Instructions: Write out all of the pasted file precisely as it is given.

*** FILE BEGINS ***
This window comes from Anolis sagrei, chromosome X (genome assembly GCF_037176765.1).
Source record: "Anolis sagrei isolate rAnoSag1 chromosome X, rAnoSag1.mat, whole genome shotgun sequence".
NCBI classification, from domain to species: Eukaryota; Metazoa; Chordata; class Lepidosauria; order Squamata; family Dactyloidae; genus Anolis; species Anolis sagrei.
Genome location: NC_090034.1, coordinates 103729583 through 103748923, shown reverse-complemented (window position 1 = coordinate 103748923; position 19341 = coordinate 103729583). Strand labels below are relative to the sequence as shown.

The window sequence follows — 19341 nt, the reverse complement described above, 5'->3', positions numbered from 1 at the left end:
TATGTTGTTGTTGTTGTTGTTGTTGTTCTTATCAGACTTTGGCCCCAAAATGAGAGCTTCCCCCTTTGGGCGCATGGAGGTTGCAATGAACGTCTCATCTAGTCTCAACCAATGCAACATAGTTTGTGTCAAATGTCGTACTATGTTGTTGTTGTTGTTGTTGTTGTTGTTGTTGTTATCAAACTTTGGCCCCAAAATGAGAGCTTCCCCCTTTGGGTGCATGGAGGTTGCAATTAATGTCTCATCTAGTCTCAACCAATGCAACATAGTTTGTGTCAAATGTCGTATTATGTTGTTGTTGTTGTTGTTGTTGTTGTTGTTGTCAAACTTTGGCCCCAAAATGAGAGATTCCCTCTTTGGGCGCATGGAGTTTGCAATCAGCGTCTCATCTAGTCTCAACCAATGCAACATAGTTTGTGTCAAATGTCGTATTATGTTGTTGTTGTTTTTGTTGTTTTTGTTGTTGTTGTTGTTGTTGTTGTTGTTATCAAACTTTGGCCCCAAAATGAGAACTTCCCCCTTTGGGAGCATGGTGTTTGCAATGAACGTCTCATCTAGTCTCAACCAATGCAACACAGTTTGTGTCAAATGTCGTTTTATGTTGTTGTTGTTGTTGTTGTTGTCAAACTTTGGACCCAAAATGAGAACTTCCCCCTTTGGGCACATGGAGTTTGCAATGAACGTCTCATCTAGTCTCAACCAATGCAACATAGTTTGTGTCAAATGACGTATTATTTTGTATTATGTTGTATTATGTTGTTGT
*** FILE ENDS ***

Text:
This window comes from Anolis sagrei, chromosome X (genome assembly GCF_037176765.1).
Source record: "Anolis sagrei isolate rAnoSag1 chromosome X, rAnoSag1.mat, whole genome shotgun sequence".
NCBI classification, from domain to species: Eukaryota; Metazoa; Chordata; class Lepidosauria; order Squamata; family Dactyloidae; genus Anolis; species Anolis sagrei.
Genome location: NC_090034.1, coordinates 103729583 through 103748923, shown reverse-complemented (window position 1 = coordinate 103748923; position 19341 = coordinate 103729583). Strand labels below are relative to the sequence as shown.

The window sequence follows — 19341 nt, the reverse complement described above, 5'->3', positions numbered from 1 at the left end:
TATGTTGTTGTTGTTGTTGTTGTTGTTCTTATCAGACTTTGGCCCCAAAATGAGAGCTTCCCCCTTTGGGCGCATGGAGGTTGCAATGAACGTCTCATCTAGTCTCAACCAATGCAACATAGTTTGTGTCAAATGTCGTACTATGTTGTTGTTGTTGTTGTTGTTGTTGTTGTTGTTATCAAACTTTGGCCCCAAAATGAGAGCTTCCCCCTTTGGGTGCATGGAGGTTGCAATTAATGTCTCATCTAGTCTCAACCAATGCAACATAGTTTGTGTCAAATGTCGTATTATGTTGTTGTTGTTGTTGTTGTTGTTGTTGTTGTCAAACTTTGGCCCCAAAATGAGAGATTCCCTCTTTGGGCGCATGGAGTTTGCAATCAGCGTCTCATCTAGTCTCAACCAATGCAACATAGTTTGTGTCAAATGTCGTATTATGTTGTTGTTGTTTTTGTTGTTTTTGTTGTTGTTGTTGTTGTTGTTGTTGTTATCAAACTTTGGCCCCAAAATGAGAACTTCCCCCTTTGGGAGCATGGTGTTTGCAATGAACGTCTCATCTAGTCTCAACCAATGCAACACAGTTTGTGTCAAATGTCGTTTTATGTTGTTGTTGTTGTTGTTGTTGTCAAACTTTGGACCCAAAATGAGAACTTCCCCCTTTGGGCACATGGAGTTTGCAATGAACGTCTCATCTAGTCTCAACCAATGCAACATAGTTTGTGTCAAATGACGTATTATTTTGTATTATGTTGTATTATGTTGTTGT